12. ^ "Program Transcript – Former CIA worker analyses bin Laden threat". Lateline. Australian Broadcasting Corporation. 2005-08-02. Retrieved 2007-08-28. 
  13. ^ Johnston, Tim (2005-05-11). "East Timor Tightens Security After Terror Warning". Retrieved 2007-08-28. 
  14. ^ The World Today Archive - Greens & Democrats: East Timor robbed over gas deal
  15. ^ "Program Transcript – Greens & Democrats: East Timor robbed over gas deal". The World Today – ABC Local Radio. Australian Broadcasting Corporation. 2003-03-06. Retrieved 2007-08-28. 
  16. ^ Oxfam Australia :: The future of East Timor
  17. ^ Save East Timor
  18. ^ The Guardian
  19. ^ Anger in East Timor as Australia plays tough over gas reserves | World news | The Guardian
  20. ^ "Program Transcript – Govt under fire in Bali intelligence row". 7:30 Report. Australian Broadcasting Corporation. 2003-06-18. Retrieved 2007-08-30. 
  21. ^ "Program Transcript – War critics call for WMD evidence". Lateline. Australian Broadcasting Corporation. 2003-06-02. Retrieved 2007-08-28. 
  22. ^ "Program Transcript – Secrets and Lies". Four Corners. Australian Broadcasting Corporation. 2005-02-15. Retrieved 2007-08-28. 
  23. ^ Staff writer (2004-01-26). "Wait and see on Iraqi weapons: Downer". Australian Broadcasting Corporation. Archived from the original on 2004-06-26. Retrieved 2007-08-28. 
  24. ^ Downer launches own missile on eve of visit to North Korea - National -
  25. ^ The World Today - Falun Gong launches legal action against Downer
  26. ^ Mike Steketee: The price is rights | The Australian
  27. ^ Chinese Defectors Reveal Chinese Strategy and Agents in Australia
  28. ^ Wilkinson, Marian (2006-08-31). "Weapons cover-up revealed". Sydney Morning Herald (Fairfax Media). Retrieved 2007-08-28. 
  29. ^ Wilkinson, Marian (2006-09-01). "Weapons: Downer admits being told". Sydney Morning Herald (Fairfax Media). Retrieved 2007-08-28. 
  30. ^ Staff writer (2006-09-01). "Rudd accuses Downer of WMD report cover-up". Australian Broadcasting Corporation. Retrieved 2007-08-28. 
  31. ^ Baker, Richard (2006-07-03). "Australia's other war in Iraq". The Age (Fairfax Media). Retrieved 2007-08-28. 
  32. ^ "Program Transcript – Downer backs Guantanamo military commissions". The 7.30 Report. Australian Broadcasting Corporation. 2005-08-02. Retrieved 2007-08-28.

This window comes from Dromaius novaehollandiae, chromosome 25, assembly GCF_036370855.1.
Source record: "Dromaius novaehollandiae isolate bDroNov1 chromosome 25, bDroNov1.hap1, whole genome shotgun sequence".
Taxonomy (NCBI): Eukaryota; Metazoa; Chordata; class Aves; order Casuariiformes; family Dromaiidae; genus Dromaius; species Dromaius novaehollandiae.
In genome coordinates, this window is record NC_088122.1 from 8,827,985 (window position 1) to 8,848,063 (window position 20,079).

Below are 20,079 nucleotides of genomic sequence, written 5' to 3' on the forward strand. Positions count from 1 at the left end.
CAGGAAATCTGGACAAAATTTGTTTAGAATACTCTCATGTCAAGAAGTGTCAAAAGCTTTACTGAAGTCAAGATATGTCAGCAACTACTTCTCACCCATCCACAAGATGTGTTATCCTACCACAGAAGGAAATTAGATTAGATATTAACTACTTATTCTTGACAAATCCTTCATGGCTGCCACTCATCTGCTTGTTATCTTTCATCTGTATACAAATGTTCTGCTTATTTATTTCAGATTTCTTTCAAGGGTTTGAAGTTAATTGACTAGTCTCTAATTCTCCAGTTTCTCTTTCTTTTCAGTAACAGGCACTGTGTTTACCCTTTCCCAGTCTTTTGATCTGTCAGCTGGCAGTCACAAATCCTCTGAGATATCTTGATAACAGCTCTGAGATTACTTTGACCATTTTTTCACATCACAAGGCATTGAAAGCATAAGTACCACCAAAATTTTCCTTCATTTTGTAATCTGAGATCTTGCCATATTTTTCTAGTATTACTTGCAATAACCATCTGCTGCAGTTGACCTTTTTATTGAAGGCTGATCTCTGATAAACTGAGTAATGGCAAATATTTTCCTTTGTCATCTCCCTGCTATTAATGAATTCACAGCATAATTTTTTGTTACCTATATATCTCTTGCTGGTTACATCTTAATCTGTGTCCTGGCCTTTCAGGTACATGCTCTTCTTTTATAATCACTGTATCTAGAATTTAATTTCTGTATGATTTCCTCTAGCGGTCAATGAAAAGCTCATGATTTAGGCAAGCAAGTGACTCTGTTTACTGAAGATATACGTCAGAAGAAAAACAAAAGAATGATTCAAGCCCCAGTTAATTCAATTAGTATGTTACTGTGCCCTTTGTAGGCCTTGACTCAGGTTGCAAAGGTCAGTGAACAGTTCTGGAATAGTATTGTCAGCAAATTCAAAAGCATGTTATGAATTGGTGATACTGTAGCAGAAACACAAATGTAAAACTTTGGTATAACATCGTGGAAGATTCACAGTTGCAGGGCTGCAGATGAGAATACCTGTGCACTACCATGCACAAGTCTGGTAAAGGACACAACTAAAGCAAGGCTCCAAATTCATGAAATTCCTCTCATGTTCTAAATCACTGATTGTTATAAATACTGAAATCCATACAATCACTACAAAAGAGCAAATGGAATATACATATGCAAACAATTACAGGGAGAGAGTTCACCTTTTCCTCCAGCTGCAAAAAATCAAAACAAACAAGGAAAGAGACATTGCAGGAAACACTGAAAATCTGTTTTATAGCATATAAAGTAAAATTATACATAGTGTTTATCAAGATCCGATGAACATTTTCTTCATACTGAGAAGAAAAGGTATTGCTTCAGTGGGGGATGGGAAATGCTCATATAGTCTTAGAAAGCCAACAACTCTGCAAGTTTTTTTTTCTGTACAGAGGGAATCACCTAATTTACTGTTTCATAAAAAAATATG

33. ^ Melia, Micheal (2007-03-30). "Australian Gitmo Detainee Gets 9 Months". Washington Post. Retrieved 2007-03-31. 
  34. ^ Staff writer (2006-03-23). "Papua refugees get Australia visa". BBC News (British Broadcasting Corporation). Retrieved 2007-08-28. 
  35. ^ Australia, China to launch security talks next year | World | Reuters
  36. ^ "Pressure for 2010 vote on republic".,21985,23262954-662,00.html. 
  37. ^ "Rudd supports possible Downer move to UN". Australian Broadcasting Corporation. 21 May 2008. Retrieved 2008-05-22. 
  38. ^ AAP (2008). Smith backs Downer as UN envoy to Cyprus. Retrieved 2 June 2008.
  39. ^ AdelaideNow... Turmoil over Downer front bench bid
  40. ^ Downer quits politics, eyes UN role: The Age 3/7/2008
  41. ^ AdelaideNow... Alexander Downer will quit on Thursday - and take up UN role
  42. ^ No regrets as Alexander Downer quits for UN job: The Australian 1/7/2008
  43. ^ ABC News (2008). UN names Downer as Cyprus envoy. Retrieved 12 July 2008.
  44. ^ Downer joins Eddington at 'spy' company
  45. ^ It's an Honour: AM

External links

Parliament of Australia
New division Member for Mayo
1984 – 2008
Succeeded by
Jamie Briggs
Party political offices
Preceded by
John Hewson
Leader of the Liberal Party of Australia
1994 – 1995
Succeeded by
John Howard
Political offices
Preceded by
John Hewson
Leader of the Opposition of Australia
1994 – 1995
Succeeded by
John Howard
Preceded by
Gareth Evans
Minister for Foreign Affairs
1996 – 2007
Succeeded by
Stephen Smith